I wonder if most of us have had the experience of changing an answer on a test and finding out that we changed a right answer to a wrong anwer.  It is actually hard for some people to stop doing this as they feel that they have the correct answer after thinking about the question for a period of time.  So, why would anyone reject their first answer [first impression?] and instead change it?

Maybe this is influenced by our brain's being organized so that it will provide us with a response to something when we need it. It appears that information is stored in a way that what we need to know is there but not how we got to that place. There is no paper trail of the process of our learning something. Presumably this is because it is efficient to store just the answers and not all the steps it took to get there. Also, when we need an answer [or information] our brain will give it to us if we actually need it.  So, if we are quizing our brain [ourselves obviously] to recall something to reassure ourselves that we actually know it, our brain will not provide it [because we actually don't need it?].

So what does all this have to do with changing right answers to wrong answers? Well, what so many of my patients have made clear is that if they are feeling stressed, their brains will automatically focus on trying to figure out what is causing our stress and if we cope with stress by over thinking then that will take over and we will doubt that our initial answer is correct. When we have had traumatic experiences in the past, second guessing ourseslves and overthinking are very common ways that we learn to cope as these help us to believe that by doing this we are being careful, not making sudden decisions, and we are considering other's opinions. All of this reasurres us that we are keeping things from getting out of control, and thus we believe that we are changing wrong to right answers. Since overthinking and second guessing are ways that we cope with past stresses, it really is not actually about changing wrong to right answers, but it is about continuing to use coping mechansms that we no longer need as they are left over from past stresses. What do you think?



It is time for us [Americans] to take action to keep our children safe [and thus reduce the rate that our children die]. An opinion piece in the February 18, 2028 New York Times by David Leonhardt reports that the United States is now "the most dangerous of affluent nations for a child to be born into."  This reflects that in the United States we mourn the death of our children from guns but then do nothing to protect our children from future gunfire. The United States now has the highest number of children [up to age 19] dying per one million children [6,500] compared to other affluent countries with Canada having 5,200 children dying and Britain has 4,600 dying. The average of the 20 high income [affluent] countries is 3,800 children dying. So, why are we the worst?  Well, besides the number of children dying from guns, the other two areas that kill our children are vehicle crashes and infant mortality.  If we compare the deaths of our children to the average number for high income countries, this represents 21,000 excessive deaths per year.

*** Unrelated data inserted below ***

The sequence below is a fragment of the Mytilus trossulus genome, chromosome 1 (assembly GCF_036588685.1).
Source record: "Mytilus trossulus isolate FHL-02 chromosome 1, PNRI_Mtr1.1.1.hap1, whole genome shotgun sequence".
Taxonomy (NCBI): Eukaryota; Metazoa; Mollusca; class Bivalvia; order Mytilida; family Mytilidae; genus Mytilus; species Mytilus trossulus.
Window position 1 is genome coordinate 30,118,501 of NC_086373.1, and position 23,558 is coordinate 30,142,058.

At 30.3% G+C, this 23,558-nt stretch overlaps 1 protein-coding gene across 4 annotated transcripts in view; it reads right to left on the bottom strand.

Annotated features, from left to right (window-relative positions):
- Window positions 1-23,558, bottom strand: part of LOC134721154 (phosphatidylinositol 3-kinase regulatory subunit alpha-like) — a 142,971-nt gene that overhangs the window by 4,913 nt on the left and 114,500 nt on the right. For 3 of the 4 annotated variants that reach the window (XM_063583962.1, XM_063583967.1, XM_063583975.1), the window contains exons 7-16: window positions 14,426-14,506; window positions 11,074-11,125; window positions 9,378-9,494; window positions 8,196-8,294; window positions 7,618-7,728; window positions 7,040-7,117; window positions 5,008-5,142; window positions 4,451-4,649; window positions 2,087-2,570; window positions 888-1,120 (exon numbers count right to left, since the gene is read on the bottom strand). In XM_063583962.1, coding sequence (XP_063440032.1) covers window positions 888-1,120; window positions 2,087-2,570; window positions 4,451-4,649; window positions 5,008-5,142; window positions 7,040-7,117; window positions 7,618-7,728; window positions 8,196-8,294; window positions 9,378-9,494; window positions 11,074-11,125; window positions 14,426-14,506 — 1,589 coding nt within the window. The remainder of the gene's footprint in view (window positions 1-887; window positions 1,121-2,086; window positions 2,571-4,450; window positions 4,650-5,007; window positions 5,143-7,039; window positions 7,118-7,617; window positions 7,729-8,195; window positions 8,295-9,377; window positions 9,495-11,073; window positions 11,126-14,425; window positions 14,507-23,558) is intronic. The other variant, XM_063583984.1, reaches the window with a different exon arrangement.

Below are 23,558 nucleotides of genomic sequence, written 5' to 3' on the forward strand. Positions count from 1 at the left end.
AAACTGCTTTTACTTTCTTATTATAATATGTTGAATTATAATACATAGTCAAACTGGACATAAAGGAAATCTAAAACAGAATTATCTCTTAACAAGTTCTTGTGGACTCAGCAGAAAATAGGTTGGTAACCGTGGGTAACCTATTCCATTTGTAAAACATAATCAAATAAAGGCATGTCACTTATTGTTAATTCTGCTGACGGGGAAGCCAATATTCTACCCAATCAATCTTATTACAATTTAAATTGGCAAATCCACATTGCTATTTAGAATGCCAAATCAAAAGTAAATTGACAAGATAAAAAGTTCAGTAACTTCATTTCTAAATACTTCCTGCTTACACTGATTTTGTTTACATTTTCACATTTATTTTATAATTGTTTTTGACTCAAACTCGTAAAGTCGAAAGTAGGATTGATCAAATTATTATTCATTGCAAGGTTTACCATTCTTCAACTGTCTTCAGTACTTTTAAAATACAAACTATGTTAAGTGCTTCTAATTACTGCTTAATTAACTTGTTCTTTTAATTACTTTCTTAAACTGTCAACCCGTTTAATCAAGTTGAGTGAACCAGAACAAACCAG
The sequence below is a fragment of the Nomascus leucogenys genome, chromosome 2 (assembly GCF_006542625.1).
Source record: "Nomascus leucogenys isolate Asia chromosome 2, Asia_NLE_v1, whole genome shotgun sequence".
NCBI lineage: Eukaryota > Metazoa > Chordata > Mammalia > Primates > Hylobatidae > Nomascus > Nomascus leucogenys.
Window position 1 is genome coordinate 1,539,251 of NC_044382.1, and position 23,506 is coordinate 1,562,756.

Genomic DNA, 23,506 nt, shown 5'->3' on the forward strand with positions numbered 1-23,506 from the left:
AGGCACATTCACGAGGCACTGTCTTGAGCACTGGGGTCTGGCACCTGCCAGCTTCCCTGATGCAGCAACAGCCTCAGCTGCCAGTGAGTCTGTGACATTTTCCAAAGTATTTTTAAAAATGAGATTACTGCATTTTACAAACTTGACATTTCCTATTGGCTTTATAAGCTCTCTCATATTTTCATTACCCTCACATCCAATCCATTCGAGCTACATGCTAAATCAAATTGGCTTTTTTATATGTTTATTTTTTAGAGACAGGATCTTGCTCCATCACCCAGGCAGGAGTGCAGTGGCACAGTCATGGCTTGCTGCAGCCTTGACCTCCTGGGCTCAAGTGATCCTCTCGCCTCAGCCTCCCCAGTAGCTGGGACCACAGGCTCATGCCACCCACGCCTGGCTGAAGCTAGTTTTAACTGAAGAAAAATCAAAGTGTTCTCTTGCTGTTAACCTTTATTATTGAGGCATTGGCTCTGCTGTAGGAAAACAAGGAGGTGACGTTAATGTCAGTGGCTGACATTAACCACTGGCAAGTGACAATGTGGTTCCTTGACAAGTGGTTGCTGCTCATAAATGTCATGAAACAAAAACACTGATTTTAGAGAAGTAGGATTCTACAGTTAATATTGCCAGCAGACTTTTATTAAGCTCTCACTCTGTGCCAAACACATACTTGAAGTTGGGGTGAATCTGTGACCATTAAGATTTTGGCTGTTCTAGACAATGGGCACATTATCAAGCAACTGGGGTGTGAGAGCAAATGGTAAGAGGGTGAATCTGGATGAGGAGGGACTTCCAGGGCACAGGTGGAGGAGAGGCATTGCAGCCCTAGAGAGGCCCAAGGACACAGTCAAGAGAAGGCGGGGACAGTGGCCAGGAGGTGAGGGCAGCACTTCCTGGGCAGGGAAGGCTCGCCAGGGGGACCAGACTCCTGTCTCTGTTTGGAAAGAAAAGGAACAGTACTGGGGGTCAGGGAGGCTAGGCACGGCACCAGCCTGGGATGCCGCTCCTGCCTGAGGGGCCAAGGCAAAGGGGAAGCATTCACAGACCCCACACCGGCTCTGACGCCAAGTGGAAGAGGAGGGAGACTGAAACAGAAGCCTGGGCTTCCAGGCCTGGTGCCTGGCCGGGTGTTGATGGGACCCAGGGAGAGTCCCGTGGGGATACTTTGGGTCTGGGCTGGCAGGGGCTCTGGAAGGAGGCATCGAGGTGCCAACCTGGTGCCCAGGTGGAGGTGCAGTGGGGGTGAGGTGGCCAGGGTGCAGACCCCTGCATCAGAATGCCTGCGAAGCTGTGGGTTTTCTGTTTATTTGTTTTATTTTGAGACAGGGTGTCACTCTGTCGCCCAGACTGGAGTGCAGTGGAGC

What are some things that we can do to save more of our children's lives?  We can make background checks universal, make waiting periods longer and tighten access to semiautomatic weapons. It would also help if we had far fewer guns , recognized that we don't require guns to support our self-esteem and believe that our precious children have the right to not die from guns.  In addition, to save more of our children's lives we can also enforce speed limits, seat belt use and no texting while driving [or talking on cell phones ]and ensure access to health care for everyone, especially our children.

So, are the lives of 21,000 children each year worth the hassle of background checks, a waiting period before you get a gun, it being more difficult to buy an assault rifle, having to follow safe driving behaviors and having to pay for everyone to have access to health care?

If you believe that our children's lives are worth this, then insist that your congressperson and senator take action now and don't let up on them until they do or until you have replaced them.



When I was looking at the acknowledgments at the beginning of a book by Kate DiCamillo called The Tiger Rising, I noticed that the acknowledgments ended with thanking a specific person for "believing that I could and that I can. And that I will." I rarely look at this section of a book but I did this time and really only at the end that I have quoted above.  Who knows why?  However, I believe that this is one way of talking about or describing what being supportive and encouraging is.